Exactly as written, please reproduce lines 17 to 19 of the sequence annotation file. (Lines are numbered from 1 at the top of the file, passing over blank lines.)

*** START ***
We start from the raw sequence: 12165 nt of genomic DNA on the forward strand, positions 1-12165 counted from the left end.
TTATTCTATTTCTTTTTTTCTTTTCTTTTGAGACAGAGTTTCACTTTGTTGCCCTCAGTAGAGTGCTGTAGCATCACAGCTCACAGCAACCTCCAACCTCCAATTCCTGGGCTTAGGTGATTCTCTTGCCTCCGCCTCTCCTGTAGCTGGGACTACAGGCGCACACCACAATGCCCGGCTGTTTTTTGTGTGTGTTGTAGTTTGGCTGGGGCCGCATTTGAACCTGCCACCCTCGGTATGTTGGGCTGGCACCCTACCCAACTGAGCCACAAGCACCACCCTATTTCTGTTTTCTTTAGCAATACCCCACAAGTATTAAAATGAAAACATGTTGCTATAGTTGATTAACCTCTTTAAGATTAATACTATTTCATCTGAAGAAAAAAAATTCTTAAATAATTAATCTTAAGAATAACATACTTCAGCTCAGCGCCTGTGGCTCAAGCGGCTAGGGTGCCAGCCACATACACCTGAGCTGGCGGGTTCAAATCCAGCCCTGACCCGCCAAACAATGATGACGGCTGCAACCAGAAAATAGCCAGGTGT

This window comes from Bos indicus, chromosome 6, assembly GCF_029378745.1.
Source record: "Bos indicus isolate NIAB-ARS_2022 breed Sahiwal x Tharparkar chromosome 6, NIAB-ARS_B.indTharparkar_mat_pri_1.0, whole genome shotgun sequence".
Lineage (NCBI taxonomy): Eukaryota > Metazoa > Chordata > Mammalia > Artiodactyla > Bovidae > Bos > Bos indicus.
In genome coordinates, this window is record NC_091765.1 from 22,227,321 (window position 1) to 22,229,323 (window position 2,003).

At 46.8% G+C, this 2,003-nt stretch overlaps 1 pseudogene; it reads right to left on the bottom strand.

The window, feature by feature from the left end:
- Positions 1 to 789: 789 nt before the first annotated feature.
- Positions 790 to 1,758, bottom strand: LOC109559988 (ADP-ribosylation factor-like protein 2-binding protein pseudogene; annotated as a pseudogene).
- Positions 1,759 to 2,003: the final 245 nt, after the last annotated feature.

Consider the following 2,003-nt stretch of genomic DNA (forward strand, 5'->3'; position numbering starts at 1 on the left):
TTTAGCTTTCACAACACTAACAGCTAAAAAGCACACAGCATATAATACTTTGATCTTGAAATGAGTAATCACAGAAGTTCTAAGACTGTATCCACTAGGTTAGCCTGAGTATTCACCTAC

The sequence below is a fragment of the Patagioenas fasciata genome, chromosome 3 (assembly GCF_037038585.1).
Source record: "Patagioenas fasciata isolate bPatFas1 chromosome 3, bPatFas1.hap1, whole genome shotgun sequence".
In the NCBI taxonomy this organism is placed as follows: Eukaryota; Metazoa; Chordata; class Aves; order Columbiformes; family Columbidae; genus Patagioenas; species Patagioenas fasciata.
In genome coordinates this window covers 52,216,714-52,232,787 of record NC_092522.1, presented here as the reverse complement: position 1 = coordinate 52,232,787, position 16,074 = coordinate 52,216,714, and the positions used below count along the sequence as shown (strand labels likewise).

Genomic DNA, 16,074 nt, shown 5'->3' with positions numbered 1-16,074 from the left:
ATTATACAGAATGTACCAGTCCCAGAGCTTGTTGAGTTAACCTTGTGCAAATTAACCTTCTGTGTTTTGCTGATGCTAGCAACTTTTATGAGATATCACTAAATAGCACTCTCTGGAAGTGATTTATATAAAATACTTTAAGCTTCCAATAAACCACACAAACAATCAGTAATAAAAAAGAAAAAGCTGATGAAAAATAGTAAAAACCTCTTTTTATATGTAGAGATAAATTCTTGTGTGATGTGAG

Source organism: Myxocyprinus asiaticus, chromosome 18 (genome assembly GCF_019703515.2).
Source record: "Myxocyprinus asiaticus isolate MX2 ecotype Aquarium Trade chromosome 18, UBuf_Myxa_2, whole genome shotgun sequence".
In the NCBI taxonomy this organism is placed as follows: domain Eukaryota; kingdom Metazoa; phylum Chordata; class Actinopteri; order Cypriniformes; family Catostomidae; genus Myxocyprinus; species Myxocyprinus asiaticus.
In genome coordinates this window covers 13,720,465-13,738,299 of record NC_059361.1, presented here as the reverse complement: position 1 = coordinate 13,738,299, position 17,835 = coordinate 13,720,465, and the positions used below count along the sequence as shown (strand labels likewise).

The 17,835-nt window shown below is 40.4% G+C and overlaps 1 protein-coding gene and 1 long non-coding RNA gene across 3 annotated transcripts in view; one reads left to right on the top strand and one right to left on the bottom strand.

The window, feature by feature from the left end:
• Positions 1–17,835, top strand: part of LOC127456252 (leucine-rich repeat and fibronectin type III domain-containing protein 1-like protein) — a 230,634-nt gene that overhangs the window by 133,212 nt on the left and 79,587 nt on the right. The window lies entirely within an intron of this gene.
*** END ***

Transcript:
In genome coordinates this window covers 52,216,714-52,232,787 of record NC_092522.1, presented here as the reverse complement: position 1 = coordinate 52,232,787, position 16,074 = coordinate 52,216,714, and the positions used below count along the sequence as shown (strand labels likewise).

Genomic DNA, 16,074 nt, shown 5'->3' with positions numbered 1-16,074 from the left:
ATTATACAGAATGTACCAGTCCCAGAGCTTGTTGAGTTAACCTTGTGCAAATTAACCTTCTGTGTTTTGCTGATGCTAGCAACTTTTATGAGATATCACTAAATAGCACTCTCTGGAAGTGATTTATATAAAATACTTTAAGCTTCCAATAAACCACACAAACAATCAGTAATAAAAAAGAAAAAGCTGATGAAAAATAGTAAAAACCTCTTTTTATATGTAGAGATAAATTCTTGTGTGATGTGAG